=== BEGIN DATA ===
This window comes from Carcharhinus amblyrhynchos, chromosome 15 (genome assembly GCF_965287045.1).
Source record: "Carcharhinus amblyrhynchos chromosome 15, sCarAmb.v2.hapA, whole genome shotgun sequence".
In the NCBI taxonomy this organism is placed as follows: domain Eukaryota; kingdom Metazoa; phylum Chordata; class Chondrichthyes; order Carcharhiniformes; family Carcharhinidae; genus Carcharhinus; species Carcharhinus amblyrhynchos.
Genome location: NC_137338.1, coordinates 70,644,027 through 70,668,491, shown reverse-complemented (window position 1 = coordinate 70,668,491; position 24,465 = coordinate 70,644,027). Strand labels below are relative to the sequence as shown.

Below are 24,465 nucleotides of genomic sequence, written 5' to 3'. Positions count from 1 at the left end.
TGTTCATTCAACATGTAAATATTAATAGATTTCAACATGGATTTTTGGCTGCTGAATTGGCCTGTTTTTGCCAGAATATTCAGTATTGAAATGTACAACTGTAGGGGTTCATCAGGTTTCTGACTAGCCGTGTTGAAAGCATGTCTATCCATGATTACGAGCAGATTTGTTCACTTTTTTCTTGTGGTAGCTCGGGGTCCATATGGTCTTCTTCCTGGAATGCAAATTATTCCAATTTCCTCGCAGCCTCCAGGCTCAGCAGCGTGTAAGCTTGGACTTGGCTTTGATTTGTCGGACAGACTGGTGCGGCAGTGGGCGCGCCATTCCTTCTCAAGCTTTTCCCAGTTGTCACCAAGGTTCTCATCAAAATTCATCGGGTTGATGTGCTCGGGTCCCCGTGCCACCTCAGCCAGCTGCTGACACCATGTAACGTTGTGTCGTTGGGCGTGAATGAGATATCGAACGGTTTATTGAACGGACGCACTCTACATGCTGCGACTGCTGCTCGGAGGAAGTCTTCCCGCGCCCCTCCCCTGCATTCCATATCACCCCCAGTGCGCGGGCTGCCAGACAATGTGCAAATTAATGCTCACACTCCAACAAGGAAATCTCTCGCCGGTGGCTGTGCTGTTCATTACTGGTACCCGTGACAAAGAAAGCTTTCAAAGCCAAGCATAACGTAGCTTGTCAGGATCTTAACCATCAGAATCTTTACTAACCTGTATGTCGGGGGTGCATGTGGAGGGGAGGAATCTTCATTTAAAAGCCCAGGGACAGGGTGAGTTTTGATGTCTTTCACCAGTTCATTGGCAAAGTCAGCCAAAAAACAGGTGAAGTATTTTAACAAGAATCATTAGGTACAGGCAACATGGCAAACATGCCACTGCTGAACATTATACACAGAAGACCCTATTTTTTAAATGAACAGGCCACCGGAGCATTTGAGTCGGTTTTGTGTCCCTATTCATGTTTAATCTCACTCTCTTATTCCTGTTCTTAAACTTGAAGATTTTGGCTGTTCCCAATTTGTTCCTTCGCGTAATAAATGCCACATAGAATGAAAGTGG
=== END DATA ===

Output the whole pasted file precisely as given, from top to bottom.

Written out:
This window comes from Carcharhinus amblyrhynchos, chromosome 15 (genome assembly GCF_965287045.1).
Source record: "Carcharhinus amblyrhynchos chromosome 15, sCarAmb.v2.hapA, whole genome shotgun sequence".
In the NCBI taxonomy this organism is placed as follows: domain Eukaryota; kingdom Metazoa; phylum Chordata; class Chondrichthyes; order Carcharhiniformes; family Carcharhinidae; genus Carcharhinus; species Carcharhinus amblyrhynchos.
Genome location: NC_137338.1, coordinates 70,644,027 through 70,668,491, shown reverse-complemented (window position 1 = coordinate 70,668,491; position 24,465 = coordinate 70,644,027). Strand labels below are relative to the sequence as shown.

Below are 24,465 nucleotides of genomic sequence, written 5' to 3'. Positions count from 1 at the left end.
TGTTCATTCAACATGTAAATATTAATAGATTTCAACATGGATTTTTGGCTGCTGAATTGGCCTGTTTTTGCCAGAATATTCAGTATTGAAATGTACAACTGTAGGGGTTCATCAGGTTTCTGACTAGCCGTGTTGAAAGCATGTCTATCCATGATTACGAGCAGATTTGTTCACTTTTTTCTTGTGGTAGCTCGGGGTCCATATGGTCTTCTTCCTGGAATGCAAATTATTCCAATTTCCTCGCAGCCTCCAGGCTCAGCAGCGTGTAAGCTTGGACTTGGCTTTGATTTGTCGGACAGACTGGTGCGGCAGTGGGCGCGCCATTCCTTCTCAAGCTTTTCCCAGTTGTCACCAAGGTTCTCATCAAAATTCATCGGGTTGATGTGCTCGGGTCCCCGTGCCACCTCAGCCAGCTGCTGACACCATGTAACGTTGTGTCGTTGGGCGTGAATGAGATATCGAACGGTTTATTGAACGGACGCACTCTACATGCTGCGACTGCTGCTCGGAGGAAGTCTTCCCGCGCCCCTCCCCTGCATTCCATATCACCCCCAGTGCGCGGGCTGCCAGACAATGTGCAAATTAATGCTCACACTCCAACAAGGAAATCTCTCGCCGGTGGCTGTGCTGTTCATTACTGGTACCCGTGACAAAGAAAGCTTTCAAAGCCAAGCATAACGTAGCTTGTCAGGATCTTAACCATCAGAATCTTTACTAACCTGTATGTCGGGGGTGCATGTGGAGGGGAGGAATCTTCATTTAAAAGCCCAGGGACAGGGTGAGTTTTGATGTCTTTCACCAGTTCATTGGCAAAGTCAGCCAAAAAACAGGTGAAGTATTTTAACAAGAATCATTAGGTACAGGCAACATGGCAAACATGCCACTGCTGAACATTATACACAGAAGACCCTATTTTTTAAATGAACAGGCCACCGGAGCATTTGAGTCGGTTTTGTGTCCCTATTCATGTTTAATCTCACTCTCTTATTCCTGTTCTTAAACTTGAAGATTTTGGCTGTTCCCAATTTGTTCCTTCGCGTAATAAATGCCACATAGAATGAAAGTGG